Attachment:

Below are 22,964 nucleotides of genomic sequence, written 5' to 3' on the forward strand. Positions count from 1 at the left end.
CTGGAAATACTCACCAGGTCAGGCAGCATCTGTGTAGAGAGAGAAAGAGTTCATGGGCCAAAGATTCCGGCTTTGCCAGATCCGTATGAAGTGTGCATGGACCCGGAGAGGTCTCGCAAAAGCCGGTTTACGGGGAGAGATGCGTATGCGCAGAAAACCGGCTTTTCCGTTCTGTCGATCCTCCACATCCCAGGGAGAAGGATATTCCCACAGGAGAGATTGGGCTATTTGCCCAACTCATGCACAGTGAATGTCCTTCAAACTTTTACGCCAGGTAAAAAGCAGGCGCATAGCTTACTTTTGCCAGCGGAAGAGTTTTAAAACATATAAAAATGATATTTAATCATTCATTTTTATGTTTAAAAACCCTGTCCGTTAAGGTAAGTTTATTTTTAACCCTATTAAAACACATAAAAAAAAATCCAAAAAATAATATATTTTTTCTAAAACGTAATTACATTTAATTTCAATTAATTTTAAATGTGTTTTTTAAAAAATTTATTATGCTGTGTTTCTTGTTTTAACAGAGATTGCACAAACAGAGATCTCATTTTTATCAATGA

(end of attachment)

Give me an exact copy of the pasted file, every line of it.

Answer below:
Below are 22,964 nucleotides of genomic sequence, written 5' to 3' on the forward strand. Positions count from 1 at the left end.
CTGGAAATACTCACCAGGTCAGGCAGCATCTGTGTAGAGAGAGAAAGAGTTCATGGGCCAAAGATTCCGGCTTTGCCAGATCCGTATGAAGTGTGCATGGACCCGGAGAGGTCTCGCAAAAGCCGGTTTACGGGGAGAGATGCGTATGCGCAGAAAACCGGCTTTTCCGTTCTGTCGATCCTCCACATCCCAGGGAGAAGGATATTCCCACAGGAGAGATTGGGCTATTTGCCCAACTCATGCACAGTGAATGTCCTTCAAACTTTTACGCCAGGTAAAAAGCAGGCGCATAGCTTACTTTTGCCAGCGGAAGAGTTTTAAAACATATAAAAATGATATTTAATCATTCATTTTTATGTTTAAAAACCCTGTCCGTTAAGGTAAGTTTATTTTTAACCCTATTAAAACACATAAAAAAAAATCCAAAAAATAATATATTTTTTCTAAAACGTAATTACATTTAATTTCAATTAATTTTAAATGTGTTTTTTAAAAAATTTATTATGCTGTGTTTCTTGTTTTAACAGAGATTGCACAAACAGAGATCTCATTTTTATCAATGA